June 17, 2020
DAY 3: GOING TO PROM
Welcome to the third day of our poetry retreat. Thanks for joining me.
To keep a health issue at bay—and since I can no longer go to the local gym—I've spent a great deal of time exercising during quarantine. My bedroom has an odd alcove that now holds my yoga mat. Each day, I activate and stretch my muscles, looking to identify and expand their ranges of motion.
It's true range of motion I'm seeking, not passive range. True range is the amount of movement available to muscle groups when they operate on their own strength. Passive range is the amount of movement available when external force is applied. Passive force takes muscles to unnatural stopping points.
In the world of muscles and joints, PROM stands for passive range of motion. As a poet, however, I like to think of PROM as poetic range of motion. PROM—poetic range of motion—refers to how far a poem can extend before it loses its natural strength. A poem's strength is born from the dual action of language and meaning.
When a poem reaches true PROM, it reaches its perfect length. It can't be contracted without losing something essential, and it can't be extended without sounding overwritten. Long or short, every poem has a true PROM.
Overwriting is one way we prevent our poems from reaching their true range of motion.
Mistaking more for better, we push our poems into a passive stretch, writing beyond the point at which they've already delivered their meaning. We often do this at the end, by "wrapping up" or summarizing a poem.
Sometimes, we also do it at the beginning. It can sound a little like this:
I'm going to write about rain.
I'm about to tell you about the rain.
I'm almost there. Okay,
I'm ready. For three days,
we lived inside walls of rain.
That's not a terrible last line, actually! The problem is that it should be the first, because the poem's true range of motion begins at For three days, we lived inside walls of rain. The lines before it carry no tension. They have no strength.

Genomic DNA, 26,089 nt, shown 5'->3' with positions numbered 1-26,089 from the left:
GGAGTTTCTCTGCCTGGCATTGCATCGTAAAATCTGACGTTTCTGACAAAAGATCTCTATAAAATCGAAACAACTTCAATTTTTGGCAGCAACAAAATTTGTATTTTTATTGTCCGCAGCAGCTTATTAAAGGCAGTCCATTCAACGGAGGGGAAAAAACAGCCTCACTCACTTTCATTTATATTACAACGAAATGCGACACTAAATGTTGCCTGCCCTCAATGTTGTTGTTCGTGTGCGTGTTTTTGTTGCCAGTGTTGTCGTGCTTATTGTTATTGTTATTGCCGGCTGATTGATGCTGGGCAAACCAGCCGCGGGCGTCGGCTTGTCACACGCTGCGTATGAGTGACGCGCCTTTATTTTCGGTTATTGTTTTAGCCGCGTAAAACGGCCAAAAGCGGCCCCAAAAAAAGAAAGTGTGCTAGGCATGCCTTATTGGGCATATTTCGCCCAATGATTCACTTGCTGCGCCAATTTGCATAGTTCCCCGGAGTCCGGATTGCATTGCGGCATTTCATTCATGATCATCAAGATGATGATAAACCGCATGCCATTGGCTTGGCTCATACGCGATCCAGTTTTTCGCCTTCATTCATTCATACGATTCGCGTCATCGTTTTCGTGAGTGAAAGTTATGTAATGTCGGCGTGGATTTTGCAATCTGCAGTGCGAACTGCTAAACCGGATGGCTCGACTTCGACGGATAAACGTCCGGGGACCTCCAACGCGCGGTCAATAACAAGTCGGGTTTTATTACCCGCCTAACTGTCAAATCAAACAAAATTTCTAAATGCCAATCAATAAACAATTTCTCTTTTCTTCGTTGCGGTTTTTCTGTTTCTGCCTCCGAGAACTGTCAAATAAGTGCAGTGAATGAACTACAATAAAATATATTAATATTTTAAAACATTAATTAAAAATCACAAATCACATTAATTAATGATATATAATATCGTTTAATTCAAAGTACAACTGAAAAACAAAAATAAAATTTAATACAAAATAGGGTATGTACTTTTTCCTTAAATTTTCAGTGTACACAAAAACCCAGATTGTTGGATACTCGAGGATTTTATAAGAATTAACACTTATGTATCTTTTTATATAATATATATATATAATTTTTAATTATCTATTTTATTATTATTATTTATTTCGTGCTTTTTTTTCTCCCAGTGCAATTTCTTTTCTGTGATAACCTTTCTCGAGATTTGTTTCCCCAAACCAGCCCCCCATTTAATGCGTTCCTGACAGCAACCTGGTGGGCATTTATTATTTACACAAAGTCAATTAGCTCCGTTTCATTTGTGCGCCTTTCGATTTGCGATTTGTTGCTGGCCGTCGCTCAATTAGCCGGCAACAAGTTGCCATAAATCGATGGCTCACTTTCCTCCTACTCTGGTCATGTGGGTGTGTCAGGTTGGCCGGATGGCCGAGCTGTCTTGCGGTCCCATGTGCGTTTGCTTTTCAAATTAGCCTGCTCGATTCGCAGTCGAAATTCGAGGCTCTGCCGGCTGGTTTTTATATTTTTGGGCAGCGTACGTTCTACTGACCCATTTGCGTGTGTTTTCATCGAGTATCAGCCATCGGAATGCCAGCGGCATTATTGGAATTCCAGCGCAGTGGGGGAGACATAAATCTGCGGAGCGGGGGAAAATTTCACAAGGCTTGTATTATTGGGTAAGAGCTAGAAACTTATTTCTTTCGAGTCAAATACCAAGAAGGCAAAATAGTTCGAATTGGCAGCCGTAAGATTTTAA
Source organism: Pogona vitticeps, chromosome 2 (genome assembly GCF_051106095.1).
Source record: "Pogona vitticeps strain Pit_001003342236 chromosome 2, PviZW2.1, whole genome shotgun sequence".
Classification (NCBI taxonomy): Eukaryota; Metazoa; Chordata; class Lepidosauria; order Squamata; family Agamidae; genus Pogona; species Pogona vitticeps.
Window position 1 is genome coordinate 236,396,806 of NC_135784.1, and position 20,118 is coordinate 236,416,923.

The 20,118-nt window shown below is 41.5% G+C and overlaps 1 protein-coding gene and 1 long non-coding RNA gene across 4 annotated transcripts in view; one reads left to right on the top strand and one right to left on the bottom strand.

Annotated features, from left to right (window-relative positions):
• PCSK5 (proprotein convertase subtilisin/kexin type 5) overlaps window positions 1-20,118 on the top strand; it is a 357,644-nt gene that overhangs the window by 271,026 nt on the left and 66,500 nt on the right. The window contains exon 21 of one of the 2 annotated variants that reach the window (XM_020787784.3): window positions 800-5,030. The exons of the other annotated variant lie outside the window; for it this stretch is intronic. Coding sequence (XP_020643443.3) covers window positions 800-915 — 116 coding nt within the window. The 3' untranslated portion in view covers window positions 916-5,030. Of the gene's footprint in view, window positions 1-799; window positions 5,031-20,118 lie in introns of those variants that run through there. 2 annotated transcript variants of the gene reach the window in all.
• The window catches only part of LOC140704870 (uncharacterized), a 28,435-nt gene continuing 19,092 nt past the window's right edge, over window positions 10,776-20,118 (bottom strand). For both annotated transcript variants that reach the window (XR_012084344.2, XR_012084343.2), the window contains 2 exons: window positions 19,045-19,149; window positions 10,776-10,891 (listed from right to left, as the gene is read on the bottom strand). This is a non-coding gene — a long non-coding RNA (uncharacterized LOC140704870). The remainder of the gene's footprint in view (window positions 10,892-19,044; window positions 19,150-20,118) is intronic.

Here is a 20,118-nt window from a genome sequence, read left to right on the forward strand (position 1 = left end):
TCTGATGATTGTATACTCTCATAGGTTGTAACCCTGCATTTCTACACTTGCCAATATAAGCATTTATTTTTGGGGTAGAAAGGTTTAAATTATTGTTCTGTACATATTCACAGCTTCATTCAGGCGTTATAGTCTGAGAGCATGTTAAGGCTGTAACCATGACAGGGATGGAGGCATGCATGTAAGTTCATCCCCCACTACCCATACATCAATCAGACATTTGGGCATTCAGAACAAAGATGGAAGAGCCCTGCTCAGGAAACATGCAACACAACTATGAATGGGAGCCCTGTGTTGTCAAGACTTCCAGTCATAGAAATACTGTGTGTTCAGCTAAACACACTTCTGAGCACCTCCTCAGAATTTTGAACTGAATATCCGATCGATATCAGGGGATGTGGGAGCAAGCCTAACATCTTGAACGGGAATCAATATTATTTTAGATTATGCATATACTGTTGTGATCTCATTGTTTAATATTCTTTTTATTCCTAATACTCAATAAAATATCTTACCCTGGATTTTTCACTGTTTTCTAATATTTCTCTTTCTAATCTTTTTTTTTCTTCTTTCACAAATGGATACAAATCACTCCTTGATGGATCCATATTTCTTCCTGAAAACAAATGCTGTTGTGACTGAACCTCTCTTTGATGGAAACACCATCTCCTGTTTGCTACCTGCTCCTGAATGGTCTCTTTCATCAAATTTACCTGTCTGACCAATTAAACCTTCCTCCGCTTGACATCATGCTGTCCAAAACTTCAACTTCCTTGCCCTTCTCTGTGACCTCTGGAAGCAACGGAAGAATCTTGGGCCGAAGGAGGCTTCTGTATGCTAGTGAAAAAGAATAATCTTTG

One of my teachers once said that an opening line should grab the reader and pull them into the room of the poem. I think of his comment every single time I start a poem.
When I work on a poem's ending, I think of my mother. She used to tell my misbehaving brothers, "Know when to stop."
The Place Where We Are Right
by Yehuda Amichai
(Translated from the Hebrew by Stephen Mitchell)
From the place where we are right
flowers will never grow
in the spring.
The place where we are right
is hard and trampled
like a yard.
But doubts and loves
dig up the world
like a mole, a plow.
And a whisper will be heard in the place
where the ruined
house once stood.
During quarantine, we've worked hard to express ourselves in the spaces available to us. We've cleaned and organized, cooked, read, gardened, written letters. We've adapted to doors and walls, beginnings and endings.
Write a poem called "In This Room." Pretend you will give it to someone whose company you enjoy. Describe your surroundings in a way that would make them wish they could keep you company inside that room. Pay special attention to your opening line. How will you pull your reader inside?
Speaking of making the most of our work and living spaces, here's some eye candy for writers: ideas for homemade desks.